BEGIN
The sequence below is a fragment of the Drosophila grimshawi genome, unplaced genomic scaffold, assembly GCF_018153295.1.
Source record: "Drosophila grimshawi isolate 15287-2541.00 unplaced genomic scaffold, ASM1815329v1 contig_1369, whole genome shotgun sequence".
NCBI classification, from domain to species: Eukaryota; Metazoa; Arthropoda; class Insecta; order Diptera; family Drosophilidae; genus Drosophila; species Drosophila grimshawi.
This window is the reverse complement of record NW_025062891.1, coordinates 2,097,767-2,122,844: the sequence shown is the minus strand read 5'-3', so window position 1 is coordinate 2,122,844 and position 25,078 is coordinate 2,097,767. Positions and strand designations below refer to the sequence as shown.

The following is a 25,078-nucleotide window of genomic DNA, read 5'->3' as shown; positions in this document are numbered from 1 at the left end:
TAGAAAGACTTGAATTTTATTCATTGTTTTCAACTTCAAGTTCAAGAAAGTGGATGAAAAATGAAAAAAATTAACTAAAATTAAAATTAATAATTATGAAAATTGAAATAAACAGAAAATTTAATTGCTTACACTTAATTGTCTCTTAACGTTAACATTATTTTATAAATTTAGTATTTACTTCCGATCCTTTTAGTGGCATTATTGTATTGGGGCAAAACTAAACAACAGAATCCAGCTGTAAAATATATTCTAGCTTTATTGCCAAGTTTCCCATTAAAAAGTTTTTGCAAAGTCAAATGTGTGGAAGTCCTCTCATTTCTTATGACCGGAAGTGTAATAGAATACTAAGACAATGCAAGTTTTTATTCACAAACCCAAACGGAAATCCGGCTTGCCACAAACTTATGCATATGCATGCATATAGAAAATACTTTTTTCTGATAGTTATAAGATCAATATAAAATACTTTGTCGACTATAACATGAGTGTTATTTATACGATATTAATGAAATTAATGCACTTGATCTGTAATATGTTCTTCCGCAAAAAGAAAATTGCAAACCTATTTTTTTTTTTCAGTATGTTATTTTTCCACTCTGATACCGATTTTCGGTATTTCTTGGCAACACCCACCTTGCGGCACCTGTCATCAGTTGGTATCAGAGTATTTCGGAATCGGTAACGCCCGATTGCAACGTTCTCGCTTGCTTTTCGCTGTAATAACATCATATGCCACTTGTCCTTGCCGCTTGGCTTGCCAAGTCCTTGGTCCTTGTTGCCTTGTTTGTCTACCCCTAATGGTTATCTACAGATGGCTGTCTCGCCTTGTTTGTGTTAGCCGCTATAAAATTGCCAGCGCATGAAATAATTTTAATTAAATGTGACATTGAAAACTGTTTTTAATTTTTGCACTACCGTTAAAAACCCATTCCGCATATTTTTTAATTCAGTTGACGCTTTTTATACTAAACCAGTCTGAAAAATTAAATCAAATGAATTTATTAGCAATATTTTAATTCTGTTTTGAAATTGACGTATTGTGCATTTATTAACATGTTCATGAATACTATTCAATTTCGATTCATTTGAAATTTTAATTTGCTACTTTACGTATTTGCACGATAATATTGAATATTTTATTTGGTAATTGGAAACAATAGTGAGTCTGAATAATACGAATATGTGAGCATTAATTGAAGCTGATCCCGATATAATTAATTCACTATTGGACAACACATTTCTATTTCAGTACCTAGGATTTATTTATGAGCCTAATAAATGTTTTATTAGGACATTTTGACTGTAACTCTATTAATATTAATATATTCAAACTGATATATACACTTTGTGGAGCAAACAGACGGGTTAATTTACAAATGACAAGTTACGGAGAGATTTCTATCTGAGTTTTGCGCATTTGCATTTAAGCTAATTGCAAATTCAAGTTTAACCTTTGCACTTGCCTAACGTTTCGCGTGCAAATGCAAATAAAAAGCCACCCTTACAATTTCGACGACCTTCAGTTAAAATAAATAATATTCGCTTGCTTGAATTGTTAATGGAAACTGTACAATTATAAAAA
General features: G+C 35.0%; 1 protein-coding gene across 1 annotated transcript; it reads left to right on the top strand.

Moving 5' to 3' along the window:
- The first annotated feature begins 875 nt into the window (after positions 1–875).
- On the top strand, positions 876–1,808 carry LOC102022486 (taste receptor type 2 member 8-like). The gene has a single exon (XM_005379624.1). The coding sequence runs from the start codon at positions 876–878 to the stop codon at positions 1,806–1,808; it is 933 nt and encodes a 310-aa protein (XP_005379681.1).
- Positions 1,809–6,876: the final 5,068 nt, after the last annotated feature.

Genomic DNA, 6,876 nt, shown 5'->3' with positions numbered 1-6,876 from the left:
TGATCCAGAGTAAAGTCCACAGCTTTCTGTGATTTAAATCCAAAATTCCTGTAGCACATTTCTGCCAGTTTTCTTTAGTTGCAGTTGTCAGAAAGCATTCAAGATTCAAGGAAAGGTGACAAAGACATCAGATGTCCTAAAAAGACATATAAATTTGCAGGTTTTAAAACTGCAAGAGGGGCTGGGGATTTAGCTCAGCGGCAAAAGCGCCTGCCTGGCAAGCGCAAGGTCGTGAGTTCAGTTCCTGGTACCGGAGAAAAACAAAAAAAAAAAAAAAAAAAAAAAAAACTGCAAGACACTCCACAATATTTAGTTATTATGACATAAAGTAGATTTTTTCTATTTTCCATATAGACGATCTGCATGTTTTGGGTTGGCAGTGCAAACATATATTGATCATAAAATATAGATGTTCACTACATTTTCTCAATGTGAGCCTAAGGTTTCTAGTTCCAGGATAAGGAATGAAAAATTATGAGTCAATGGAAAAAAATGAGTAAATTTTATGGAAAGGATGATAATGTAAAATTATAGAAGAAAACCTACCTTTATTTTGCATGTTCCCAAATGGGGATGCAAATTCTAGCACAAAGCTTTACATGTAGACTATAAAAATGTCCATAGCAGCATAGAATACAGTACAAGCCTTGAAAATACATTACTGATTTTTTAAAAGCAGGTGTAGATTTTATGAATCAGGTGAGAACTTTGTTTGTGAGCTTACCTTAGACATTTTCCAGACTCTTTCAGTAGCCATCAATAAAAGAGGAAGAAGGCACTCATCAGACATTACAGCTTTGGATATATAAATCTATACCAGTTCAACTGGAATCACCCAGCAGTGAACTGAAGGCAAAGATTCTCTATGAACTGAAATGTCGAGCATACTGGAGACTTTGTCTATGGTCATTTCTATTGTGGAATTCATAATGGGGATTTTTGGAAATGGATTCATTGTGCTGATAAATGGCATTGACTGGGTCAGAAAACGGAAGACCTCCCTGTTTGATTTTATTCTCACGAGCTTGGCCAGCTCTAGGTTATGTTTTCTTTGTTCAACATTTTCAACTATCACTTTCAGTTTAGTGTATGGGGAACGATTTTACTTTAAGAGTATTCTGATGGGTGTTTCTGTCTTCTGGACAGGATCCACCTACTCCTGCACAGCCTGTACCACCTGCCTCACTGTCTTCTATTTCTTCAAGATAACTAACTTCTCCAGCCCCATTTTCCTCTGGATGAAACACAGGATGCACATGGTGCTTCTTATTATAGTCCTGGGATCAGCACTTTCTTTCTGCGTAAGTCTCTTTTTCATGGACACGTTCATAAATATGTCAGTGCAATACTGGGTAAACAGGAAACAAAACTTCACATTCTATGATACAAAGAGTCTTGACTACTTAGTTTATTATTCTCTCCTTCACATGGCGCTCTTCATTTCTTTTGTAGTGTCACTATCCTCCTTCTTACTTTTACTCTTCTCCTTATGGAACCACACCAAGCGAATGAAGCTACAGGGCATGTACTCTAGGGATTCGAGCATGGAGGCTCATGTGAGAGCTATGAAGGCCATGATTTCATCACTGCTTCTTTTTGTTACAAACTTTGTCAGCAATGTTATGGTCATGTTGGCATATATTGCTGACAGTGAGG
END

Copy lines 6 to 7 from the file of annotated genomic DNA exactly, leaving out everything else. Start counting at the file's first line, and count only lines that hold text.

TAGAAAGACTTGAATTTTATTCATTGTTTTCAACTTCAAGTTCAAGAAAGTGGATGAAAAATGAAAAAAATTAACTAAAATTAAAATTAATAATTATGAAAATTGAAATAAACAGAAAATTTAATTGCTTACACTTAATTGTCTCTTAACGTTAACATTATTTTATAAATTTAGTATTTACTTCCGATCCTTTTAGTGGCATTATTGTATTGGGGCAAAACTAAACAACAGAATCCAGCTGTAAAATATATTCTAGCTTTATTGCCAAGTTTCCCATTAAAAAGTTTTTGCAAAGTCAAATGTGTGGAAGTCCTCTCATTTCTTATGACCGGAAGTGTAATAGAATACTAAGACAATGCAAGTTTTTATTCACAAACCCAAACGGAAATCCGGCTTGCCACAAACTTATGCATATGCATGCATATAGAAAATACTTTTTTCTGATAGTTATAAGATCAATATAAAATACTTTGTCGACTATAACATGAGTGTTATTTATACGATATTAATGAAATTAATGCACTTGATCTGTAATATGTTCTTCCGCAAAAAGAAAATTGCAAACCTATTTTTTTTTTTCAGTATGTTATTTTTCCACTCTGATACCGATTTTCGGTATTTCTTGGCAACACCCACCTTGCGGCACCTGTCATCAGTTGGTATCAGAGTATTTCGGAATCGGTAACGCCCGATTGCAACGTTCTCGCTTGCTTTTCGCTGTAATAACATCATATGCCACTTGTCCTTGCCGCTTGGCTTGCCAAGTCCTTGGTCCTTGTTGCCTTGTTTGTCTACCCCTAATGGTTATCTACAGATGGCTGTCTCGCCTTGTTTGTGTTAGCCGCTATAAAATTGCCAGCGCATGAAATAATTTTAATTAAATGTGACATTGAAAACTGTTTTTAATTTTTGCACTACCGTTAAAAACCCATTCCGCATATTTTTTAATTCAGTTGACGCTTTTTATACTAAACCAGTCTGAAAAATTAAATCAAATGAATTTATTAGCAATATTTTAATTCTGTTTTGAAATTGACGTATTGTGCATTTATTAACATGTTCATGAATACTATTCAATTTCGATTCATTTGAAATTTTAATTTGCTACTTTACGTATTTGCACGATAATATTGAATATTTTATTTGGTAATTGGAAACAATAGTGAGTCTGAATAATACGAATATGTGAGCATTAATTGAAGCTGATCCCGATATAATTAATTCACTATTGGACAACACATTTCTATTTCAGTACCTAGGATTTATTTATGAGCCTAATAAATGTTTTATTAGGACATTTTGACTGTAACTCTATTAATATTAATATATTCAAACTGATATATACACTTTGTGGAGCAAACAGACGGGTTAATTTACAAATGACAAGTTACGGAGAGATTTCTATCTGAGTTTTGCGCATTTGCATTTAAGCTAATTGCAAATTCAAGTTTAACCTTTGCACTTGCCTAACGTTTCGCGTGCAAATGCAAATAAAAAGCCACCCTTACAATTTCGACGACCTTCAGTTAAAATAAATAATATTCGCTTGCTTGAATTGTTAATGGAAACTGTACAATTATAAAAA
General features: G+C 35.0%; 1 protein-coding gene across 1 annotated transcript; it reads left to right on the top strand.